The thief made Sara empty the register. But when the suspect turned to cut the phone lines, Sara made her move and armed herself with a metal napkin dispenser.
During the struggle Sara pulled down the suspect’s hood. Investigators said the image of the man captured on video is their best chance to identify the suspect.
“It gives us a very description of who we’re looking for,” said Officer Jed Cates of the Burlington Police Department. “He’s obviously shown that he’s willing to do it, this has occurred 4 times in Bellingham.”
Investigators believe the suspect is responsible for other armed robberies in Bellingham; several were also captured on surveillance video. Read the rest of this entry »
Economist and columnist John Lott seems to have said it best in the title of his book, “More Guns, Less Crime.” Using state, county and city crime data, Mr. Lott argued that more guns and looser gun laws raise the cost of committing crime because a would-be criminal is more likely to encounter someone with the means to protect himself or herself, and thus the criminal is less likely to risk being injured or killed in the effort.
Americans seem to be increasingly embracing this idea. According to a November Gallup poll, 63 percent of Americans believe having a gun in the house makes the home safer, a marked and steady increase from the 35 percent who said so in a 2000 Gallup poll. Just 30 percent feel it makes the home more dangerous, down from 51 percent in 2000.
Despite media portrayals of high-profile school shootings and occasional tragic gun accidents as evidence of an epidemic of gun violence, the truth is that gun violence has been declining dramatically for a long time, both in the home and outside of it. National Safety Council data reveal that accidental gun deaths in the home have dropped 60 percent over the past 20 years, and now make up just 0.6 percent of such unintentional fatalities. Read the rest of this entry »
The soft, gentle and voluptuous curves of traditional automotive design made a radical right turn in the late 1960s, when cars like the Alfa Romeo 33 Carabo concept by Bertone introduced the rising wedge line. The look was futuristic, cool, and first embraced by a handful of production Italian exotics. But soon the entire automotive industry caught on, and from the 1970s through the mid-1980s, nearly every new sports car had a pointy nose and pop-up headlamps. Here are 20 of the most memorable — a group of cars that envisioned an angular future….(read more)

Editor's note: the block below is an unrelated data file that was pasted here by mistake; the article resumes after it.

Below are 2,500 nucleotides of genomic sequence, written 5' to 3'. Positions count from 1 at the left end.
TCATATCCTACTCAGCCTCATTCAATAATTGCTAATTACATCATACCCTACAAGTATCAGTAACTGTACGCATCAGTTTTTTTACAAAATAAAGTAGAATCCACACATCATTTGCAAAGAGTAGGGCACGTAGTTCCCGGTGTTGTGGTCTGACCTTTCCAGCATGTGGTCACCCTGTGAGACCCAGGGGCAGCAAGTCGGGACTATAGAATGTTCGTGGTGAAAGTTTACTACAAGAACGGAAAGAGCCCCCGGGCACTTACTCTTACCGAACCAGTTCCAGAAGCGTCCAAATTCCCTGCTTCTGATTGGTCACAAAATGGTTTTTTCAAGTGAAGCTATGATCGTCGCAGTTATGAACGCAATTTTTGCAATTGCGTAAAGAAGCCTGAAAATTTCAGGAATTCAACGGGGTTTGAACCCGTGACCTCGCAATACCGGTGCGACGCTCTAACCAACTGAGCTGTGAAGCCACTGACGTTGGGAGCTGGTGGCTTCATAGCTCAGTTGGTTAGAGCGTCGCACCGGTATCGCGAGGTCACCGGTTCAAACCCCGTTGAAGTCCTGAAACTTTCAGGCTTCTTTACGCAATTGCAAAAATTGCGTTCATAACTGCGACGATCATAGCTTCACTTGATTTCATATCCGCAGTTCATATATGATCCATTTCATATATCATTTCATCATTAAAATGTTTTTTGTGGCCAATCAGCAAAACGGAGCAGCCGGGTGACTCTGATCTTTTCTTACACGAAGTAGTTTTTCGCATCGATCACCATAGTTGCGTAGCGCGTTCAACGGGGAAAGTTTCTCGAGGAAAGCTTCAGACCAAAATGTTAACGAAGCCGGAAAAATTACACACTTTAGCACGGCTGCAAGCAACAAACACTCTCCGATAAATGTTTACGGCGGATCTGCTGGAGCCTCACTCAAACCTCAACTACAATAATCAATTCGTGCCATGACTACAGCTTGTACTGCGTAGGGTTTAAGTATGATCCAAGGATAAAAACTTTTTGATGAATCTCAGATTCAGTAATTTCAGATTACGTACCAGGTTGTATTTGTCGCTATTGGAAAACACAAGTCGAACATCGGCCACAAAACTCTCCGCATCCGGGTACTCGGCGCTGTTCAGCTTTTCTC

According to The Hollywood Reporter, nine luxury cars, which were set to go to the Alps for filming on the upcoming Bond film SPECTRE, were stolen during a raid in Germany that occurred in October. Of those cars, five were Range Rover Sport models that had been customized for the film…(more)
Apple’s newest designer reimagines the shotgun http://t.co/DnCr6ihd8b
— WIRED (@WIRED) November 22, 2014
— Washington Examiner (@dcexaminer) November 7, 2014
Andy Greenberg writes: As 3-D printed guns have evolved over the past 18 months from a science-fictional experiment into a subculture, they’ve faced a fundamental limitation: Cheap plastic isn’t the best material to contain an explosive blast. Now an amateur gunsmith has instead found a way to transfer that stress to a component that’s actually made of metal—the ammunition.
“This is a building block for the future of 3-D printed firearms that will enable people to develop semiautomatic and—if you had the proper legal paperwork—even fully automatic weapons.”
Michael Crumling, a 25-year-old machinist from York, Pennsylvania, has developed a round designed specifically to be fired from 3-D printed guns. His ammunition uses a thicker steel shell with a lead bullet inserted an inch inside, deep enough that the shell can contain the explosion of the round’s gunpowder instead of transferring that force to the plastic body or barrel of the gun. Crumling says that allows a home-printed firearm made from even the cheapest materials to be fired again and again without cracking or deformation. And while his design isn’t easily replicated because the rounds must be individually machined for now, it may represent another step towards durable, practical, printed guns—even semi-automatic ones.
“It’s a really simple concept: It’s kind of a barrel integrated into the shell, so to speak. Basically it removes all the stresses and pressures from the 3-D printed parts. You should be able to fire an unlimited number of shots through the gun without replacing any parts other than the shell.”
Last week, for instance, Crumling shot 19 rounds from a 3-D printed gun of his own design created on an ultra-cheap $400 Printrbot printer using PLA plastic. (He concedes his gun isn’t completely 3-D printed; it uses some metal screws and a AR-15 trigger and firing hammer that he bought online for a total of $30. But he argues none of those parts affected the gun’s firing durability.) Though the gun misfired a few times, it didn’t suffer from any noticeable internal damage after all of those explosions. Here’s a time lapse video that shows 18 of those shots.
When the top of Crumling’s gun shattered in an earlier test, he determined that the breakage was caused by the shell’s movement, not the explosion inside of it. So in his most recent gun design, the roof of his gun’s chamber is left open. That allows the shell to eject itself. Read the rest of this entry »